In a bit of legal jiu jitsu, the DOJ’s recent reply thanks BMI for conceding most of the DOJ’s points and declares that what BMI held up as a strawman is exactly what the DOJ is arguing as the correct interpretation. There is a particular paragraph on page 14 of the DOJ’s brief that could send shockwaves through the music industry:
The United States agrees with BMI that the Decree does not prohibit BMI from offering fractional licenses in all contexts. In particular, the Decree does not prohibit BMI from providing fractional licenses for songs that are outside the repertory, as defined by the Decree, and separate from the blanket license. Such licenses would be outside the auspices of the Decree and, thus, not subject to its requirements or its protections. For example, the rate court could not determine the reasonableness of rates for fractional licenses, nor for any per-program or blanket licenses that included fractional licenses. And if BMI engaged in collective licensing of fractional interests of songs outside the repertory, the United States would have to determine whether to investigate that conduct and, if so, determine whether such collective licensing violates the antitrust laws. But that issue is not presented here.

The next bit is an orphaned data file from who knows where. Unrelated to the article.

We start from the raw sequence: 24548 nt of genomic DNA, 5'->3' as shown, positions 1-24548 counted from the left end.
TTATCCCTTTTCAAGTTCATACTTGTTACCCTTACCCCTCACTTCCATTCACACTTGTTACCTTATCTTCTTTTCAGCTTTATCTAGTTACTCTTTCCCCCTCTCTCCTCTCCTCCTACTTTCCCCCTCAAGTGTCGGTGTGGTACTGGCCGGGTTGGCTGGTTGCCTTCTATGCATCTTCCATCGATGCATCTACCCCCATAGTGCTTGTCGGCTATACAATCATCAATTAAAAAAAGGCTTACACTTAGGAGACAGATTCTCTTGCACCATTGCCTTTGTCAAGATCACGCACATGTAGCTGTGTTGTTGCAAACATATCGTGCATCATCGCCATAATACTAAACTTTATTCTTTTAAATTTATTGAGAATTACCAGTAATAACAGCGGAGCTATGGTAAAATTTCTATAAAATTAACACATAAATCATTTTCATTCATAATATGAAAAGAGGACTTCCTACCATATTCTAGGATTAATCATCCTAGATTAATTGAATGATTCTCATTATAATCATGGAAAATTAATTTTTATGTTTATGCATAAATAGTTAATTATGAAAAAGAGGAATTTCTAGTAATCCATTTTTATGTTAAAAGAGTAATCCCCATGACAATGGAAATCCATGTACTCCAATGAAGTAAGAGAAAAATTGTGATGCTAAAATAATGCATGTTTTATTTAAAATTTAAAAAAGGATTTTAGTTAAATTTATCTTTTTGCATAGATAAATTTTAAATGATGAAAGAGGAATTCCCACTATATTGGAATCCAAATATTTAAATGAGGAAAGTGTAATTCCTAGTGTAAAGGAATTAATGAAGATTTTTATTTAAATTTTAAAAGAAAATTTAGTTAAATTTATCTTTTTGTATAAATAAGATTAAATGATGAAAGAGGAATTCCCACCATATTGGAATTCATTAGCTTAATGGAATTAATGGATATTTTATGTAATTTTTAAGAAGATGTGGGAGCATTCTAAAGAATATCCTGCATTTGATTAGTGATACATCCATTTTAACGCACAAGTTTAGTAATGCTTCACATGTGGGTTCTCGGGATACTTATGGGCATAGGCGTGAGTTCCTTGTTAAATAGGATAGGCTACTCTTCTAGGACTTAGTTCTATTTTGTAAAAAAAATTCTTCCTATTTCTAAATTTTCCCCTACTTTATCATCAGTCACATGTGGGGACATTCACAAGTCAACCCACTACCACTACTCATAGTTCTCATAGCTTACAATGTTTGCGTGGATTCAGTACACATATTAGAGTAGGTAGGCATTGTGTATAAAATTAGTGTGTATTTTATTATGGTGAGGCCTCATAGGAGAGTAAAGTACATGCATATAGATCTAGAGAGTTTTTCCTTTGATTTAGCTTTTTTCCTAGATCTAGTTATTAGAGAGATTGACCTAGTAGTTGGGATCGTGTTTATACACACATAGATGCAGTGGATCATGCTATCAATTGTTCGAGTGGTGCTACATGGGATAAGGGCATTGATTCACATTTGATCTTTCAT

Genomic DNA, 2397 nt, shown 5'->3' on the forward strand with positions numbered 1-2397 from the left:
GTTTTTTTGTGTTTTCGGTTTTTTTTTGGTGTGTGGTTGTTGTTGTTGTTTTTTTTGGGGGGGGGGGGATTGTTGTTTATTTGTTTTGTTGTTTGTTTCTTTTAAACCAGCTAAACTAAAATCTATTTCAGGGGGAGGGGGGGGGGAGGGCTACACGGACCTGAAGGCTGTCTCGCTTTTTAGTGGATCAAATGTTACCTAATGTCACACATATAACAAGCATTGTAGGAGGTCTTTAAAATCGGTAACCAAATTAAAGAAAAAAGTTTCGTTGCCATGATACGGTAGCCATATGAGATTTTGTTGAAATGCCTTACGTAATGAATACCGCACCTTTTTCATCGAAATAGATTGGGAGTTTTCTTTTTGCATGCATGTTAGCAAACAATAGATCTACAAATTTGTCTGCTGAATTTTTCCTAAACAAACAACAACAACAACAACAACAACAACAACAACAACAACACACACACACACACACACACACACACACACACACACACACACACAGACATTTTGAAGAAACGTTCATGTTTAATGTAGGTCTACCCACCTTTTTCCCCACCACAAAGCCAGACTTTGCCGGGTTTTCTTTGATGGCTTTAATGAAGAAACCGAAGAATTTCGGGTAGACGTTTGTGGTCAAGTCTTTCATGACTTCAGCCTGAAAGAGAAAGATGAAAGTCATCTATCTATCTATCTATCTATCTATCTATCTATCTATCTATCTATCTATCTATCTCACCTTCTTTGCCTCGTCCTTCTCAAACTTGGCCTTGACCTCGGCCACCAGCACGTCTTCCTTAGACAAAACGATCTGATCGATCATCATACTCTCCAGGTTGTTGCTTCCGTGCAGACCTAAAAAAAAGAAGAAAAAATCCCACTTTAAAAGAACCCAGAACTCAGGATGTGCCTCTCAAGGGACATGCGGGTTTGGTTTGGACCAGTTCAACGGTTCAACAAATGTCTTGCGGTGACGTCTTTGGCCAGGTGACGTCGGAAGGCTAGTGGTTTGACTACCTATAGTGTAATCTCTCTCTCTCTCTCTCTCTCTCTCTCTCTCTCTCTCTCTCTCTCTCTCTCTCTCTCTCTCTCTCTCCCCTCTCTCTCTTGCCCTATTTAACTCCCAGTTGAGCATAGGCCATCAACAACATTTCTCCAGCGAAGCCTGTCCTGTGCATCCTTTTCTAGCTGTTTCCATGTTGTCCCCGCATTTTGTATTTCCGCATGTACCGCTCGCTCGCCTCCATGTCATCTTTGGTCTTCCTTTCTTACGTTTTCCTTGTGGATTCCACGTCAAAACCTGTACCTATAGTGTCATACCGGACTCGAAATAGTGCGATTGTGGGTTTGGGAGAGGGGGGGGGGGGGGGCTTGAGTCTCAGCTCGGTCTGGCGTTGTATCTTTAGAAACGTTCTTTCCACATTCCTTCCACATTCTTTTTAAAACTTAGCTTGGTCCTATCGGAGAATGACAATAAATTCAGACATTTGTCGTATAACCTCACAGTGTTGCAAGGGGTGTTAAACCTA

This simple paragraph contains many important points that will likely have a huge impact on the music industry. First, the DOJ sends a not too subtle message that the consent decrees are beneficial to ASCAP and BMI by protecting them from antitrust laws. Both ASCAP and BMI have complained of the perceived unfairness that they are under consent decrees while other performance rights organizations – like SESAC – are not. This should raise huge alarm bells for ASCAP and BMI to not advocate any policy in the future that does not include some form of compromise that protects them from the antitrust laws.